The European Resource Efficiency Platform (EREP), a high-level group set up to guide European policymakers, has published an interim set of recommendations. Among them is a proposals for “product passports” – a set of information about the components and materials that a product contains, and how they can be disassembled and recycled at the end of the product's useful life.
EREP chair John Bruton, the former Irish prime minister and European Union Ambassador to the United States, said that the product passport idea is an “innovation of some importance.” He added that “our model of economic development is absolutely based on intensive resource use,” and product passports would encourage a move to a circular economy in which the material content of obsolete products re-enters the production cycle.
In a statement accompanying its interim recommendations, EREP said that the product passport would tackle the problem of “inadequate business-to-business information on what resources a product contains.” In other words, recycling and reuse as an economic activity could be greatly boosted if recyclers and re-users can obtain clear information on the resources contained in a product, and any risks that might be posed, for example by hazardous chemicals in electronics.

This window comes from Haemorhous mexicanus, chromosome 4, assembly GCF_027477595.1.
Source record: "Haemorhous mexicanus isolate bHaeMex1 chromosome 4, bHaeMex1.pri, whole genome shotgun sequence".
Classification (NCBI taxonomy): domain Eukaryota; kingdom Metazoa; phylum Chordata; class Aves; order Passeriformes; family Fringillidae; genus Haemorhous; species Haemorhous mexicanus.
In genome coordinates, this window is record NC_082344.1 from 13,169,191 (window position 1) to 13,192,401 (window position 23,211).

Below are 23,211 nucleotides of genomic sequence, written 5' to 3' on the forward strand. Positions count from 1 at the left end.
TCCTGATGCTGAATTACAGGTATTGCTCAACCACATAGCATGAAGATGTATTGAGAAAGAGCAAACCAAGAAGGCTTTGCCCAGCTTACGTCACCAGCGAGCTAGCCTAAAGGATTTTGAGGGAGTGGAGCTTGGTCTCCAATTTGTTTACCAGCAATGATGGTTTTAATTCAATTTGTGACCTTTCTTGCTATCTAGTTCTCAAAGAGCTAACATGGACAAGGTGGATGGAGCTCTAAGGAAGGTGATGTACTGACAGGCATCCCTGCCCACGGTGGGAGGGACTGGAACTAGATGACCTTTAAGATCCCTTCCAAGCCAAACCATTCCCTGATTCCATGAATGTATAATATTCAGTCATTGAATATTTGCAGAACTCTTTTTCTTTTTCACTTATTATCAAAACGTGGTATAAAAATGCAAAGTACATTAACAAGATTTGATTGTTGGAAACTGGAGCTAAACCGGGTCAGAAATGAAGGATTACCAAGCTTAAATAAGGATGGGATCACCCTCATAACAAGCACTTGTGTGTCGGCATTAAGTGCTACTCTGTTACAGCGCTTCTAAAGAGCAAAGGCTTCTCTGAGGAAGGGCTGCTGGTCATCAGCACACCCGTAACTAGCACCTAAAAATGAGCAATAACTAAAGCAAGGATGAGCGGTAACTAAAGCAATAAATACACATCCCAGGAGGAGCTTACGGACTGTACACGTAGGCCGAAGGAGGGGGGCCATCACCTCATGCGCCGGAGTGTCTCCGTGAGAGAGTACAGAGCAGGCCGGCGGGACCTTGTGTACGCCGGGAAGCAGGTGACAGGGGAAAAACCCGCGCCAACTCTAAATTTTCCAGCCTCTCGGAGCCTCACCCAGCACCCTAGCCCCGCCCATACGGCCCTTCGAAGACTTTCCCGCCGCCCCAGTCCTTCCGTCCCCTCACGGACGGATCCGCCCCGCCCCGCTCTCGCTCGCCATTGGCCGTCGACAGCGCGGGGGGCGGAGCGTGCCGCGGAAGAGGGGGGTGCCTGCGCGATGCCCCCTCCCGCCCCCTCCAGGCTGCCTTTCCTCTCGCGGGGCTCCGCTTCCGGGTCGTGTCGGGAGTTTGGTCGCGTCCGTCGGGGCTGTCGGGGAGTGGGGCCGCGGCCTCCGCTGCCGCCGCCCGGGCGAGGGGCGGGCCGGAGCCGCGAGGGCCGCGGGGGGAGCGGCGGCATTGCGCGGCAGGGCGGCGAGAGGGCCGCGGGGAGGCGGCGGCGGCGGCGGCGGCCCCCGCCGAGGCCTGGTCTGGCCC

A form of product passport already exists: the Environmental Product Declaration (EPD). This is a certified environmental declaration developed in accordance with the standard ISO 14025 on environmental labels and declarations. EPDs include a description of product components and the materials they are made from. However, the EPD website lists only 327 EPDs, from 19 countries – a tiny fraction of the number of products on the market. Political support could greatly stimulate the idea.
Environment Commissioner Janez Potocnik said that the role of EREP was to put forward recommendations, and the European Commission might in future act on its ideas. Considering the ultimate limitations on resource availability, proposals such as the product passport are “the way we need to go,” he said.
Other EREP recommendations are that resource efficiency targets should be set, environmentally-harmful subsidies should be phased out, Green Public Procurement should be made stronger and more coherent, and resource efficiency tools for small and medium-sized companies should be established.
EREP was set up as an initiative of the Commission's Roadmap to a resource-efficient Europe. It will publish final recommendations in November 2013.